Spirit Roots has the air of a forgiving platformer - a game designed to ease you into its experience, giving you the time and space to breathe in the world that it's built for you. Sadly though, that's not the case.
Instead the game uses an old-fashioned progression system that can leave you frustrated, especially when you die close to the end of a level. And you will do that, because the controls here feel ever-so-slightly off.
It's just one of the ideas that the game throws into the mix that doesn't quite manage to stick. Instead of making the game feel fresh and original, they make it feel juddery and uninspired. And that's not the sort of thing we usually look for in our mobile gaming.
Root it outThe game sees you bouncing through a series of platforming challenges. From the outset you're going to feel like you've seen everything before. There are gold coins hanging in the air for you to grab, moving platforms, plenty of spikes, and a whole host of other concepts that are the bread and butter of the platforming genre.
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Because of the familiar nature of the game, that's a bigger problem than it could have been. It's almost like Spirit Roots is punishing you for coming to it with a preconception, all the while encouraging that preconception to take hold.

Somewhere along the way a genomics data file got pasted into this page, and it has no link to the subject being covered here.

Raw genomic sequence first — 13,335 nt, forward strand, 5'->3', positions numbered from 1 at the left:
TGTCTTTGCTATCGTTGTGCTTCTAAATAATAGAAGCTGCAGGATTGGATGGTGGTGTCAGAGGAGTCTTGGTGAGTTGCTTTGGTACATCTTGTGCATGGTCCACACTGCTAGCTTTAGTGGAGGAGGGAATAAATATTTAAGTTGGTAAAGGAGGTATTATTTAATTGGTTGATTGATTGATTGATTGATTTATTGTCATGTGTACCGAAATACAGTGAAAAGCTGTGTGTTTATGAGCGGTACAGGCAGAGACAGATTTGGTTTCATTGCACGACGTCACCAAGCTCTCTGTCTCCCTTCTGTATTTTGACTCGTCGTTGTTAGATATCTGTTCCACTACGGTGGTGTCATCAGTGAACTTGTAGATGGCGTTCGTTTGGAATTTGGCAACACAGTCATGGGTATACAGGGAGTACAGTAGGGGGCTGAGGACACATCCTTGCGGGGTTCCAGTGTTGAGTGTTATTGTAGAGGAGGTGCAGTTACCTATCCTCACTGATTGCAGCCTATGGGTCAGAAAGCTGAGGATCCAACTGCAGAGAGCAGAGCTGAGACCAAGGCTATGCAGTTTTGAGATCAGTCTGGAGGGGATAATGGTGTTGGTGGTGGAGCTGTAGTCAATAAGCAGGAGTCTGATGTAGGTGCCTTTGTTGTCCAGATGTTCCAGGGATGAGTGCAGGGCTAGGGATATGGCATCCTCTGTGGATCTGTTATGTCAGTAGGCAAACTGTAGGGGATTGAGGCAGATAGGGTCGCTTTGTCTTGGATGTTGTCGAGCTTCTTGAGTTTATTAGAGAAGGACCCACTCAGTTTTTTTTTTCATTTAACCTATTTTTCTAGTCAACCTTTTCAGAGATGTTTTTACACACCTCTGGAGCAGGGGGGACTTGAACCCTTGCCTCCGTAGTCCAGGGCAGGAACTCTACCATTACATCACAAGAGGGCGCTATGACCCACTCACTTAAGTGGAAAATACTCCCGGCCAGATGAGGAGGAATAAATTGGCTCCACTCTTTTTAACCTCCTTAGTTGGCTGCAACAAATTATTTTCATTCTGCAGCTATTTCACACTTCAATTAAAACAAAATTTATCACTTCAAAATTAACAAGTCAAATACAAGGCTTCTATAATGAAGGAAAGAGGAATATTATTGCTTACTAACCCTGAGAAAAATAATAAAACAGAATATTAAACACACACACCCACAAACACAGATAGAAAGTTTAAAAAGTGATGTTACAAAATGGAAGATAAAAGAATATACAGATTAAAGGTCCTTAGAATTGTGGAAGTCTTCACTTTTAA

It's not that Spirit Roots is bad or particularly broken, it's more that every step it takes to add something new to proceedings seems to add to the frustration. Sometimes the platforming will be flowing, and a single misstep can chuck you back half of the level. If that wasn't enough, getting hit three times will toss you back to the start of the level completely.
If Spirit Roots positioned itself as a hardcore platformer then that wouldn't be too much of a problem - instead it just feels like the game is being backhandedly cruel, which leads to the sort of annoyance that's going to see you putting the game down and playing something else.
There's some heart here, and it's obvious that the game is trying to recapture some of the thrills of an era of 2D platforming when the polish was high and the backgrounds were pastel, but it falls short where it really matters - the lack of balancing here throws everything off kilter, and exposes the underlying problems with the game.
It's got spiritI really wanted to like Spirit Roots. I wanted it to be a platformer that I could wax lyrical about, a picture painted in rose-tinted hues of the past. Instead it's stuck in the middle of a crisis of identity, unsure whether it should be sharp or soft, angular or rounded, simple or difficult.
Instead of making a choice, it pitches itself somewhere in the middle - instead of being all things to everyone, it's a collection of mechanics stitched together in a muddled and far from entertaining way.
The truth of the matter is there are lots of better platformers available for mobile, and you'd be better off giving them your time and attention than this one.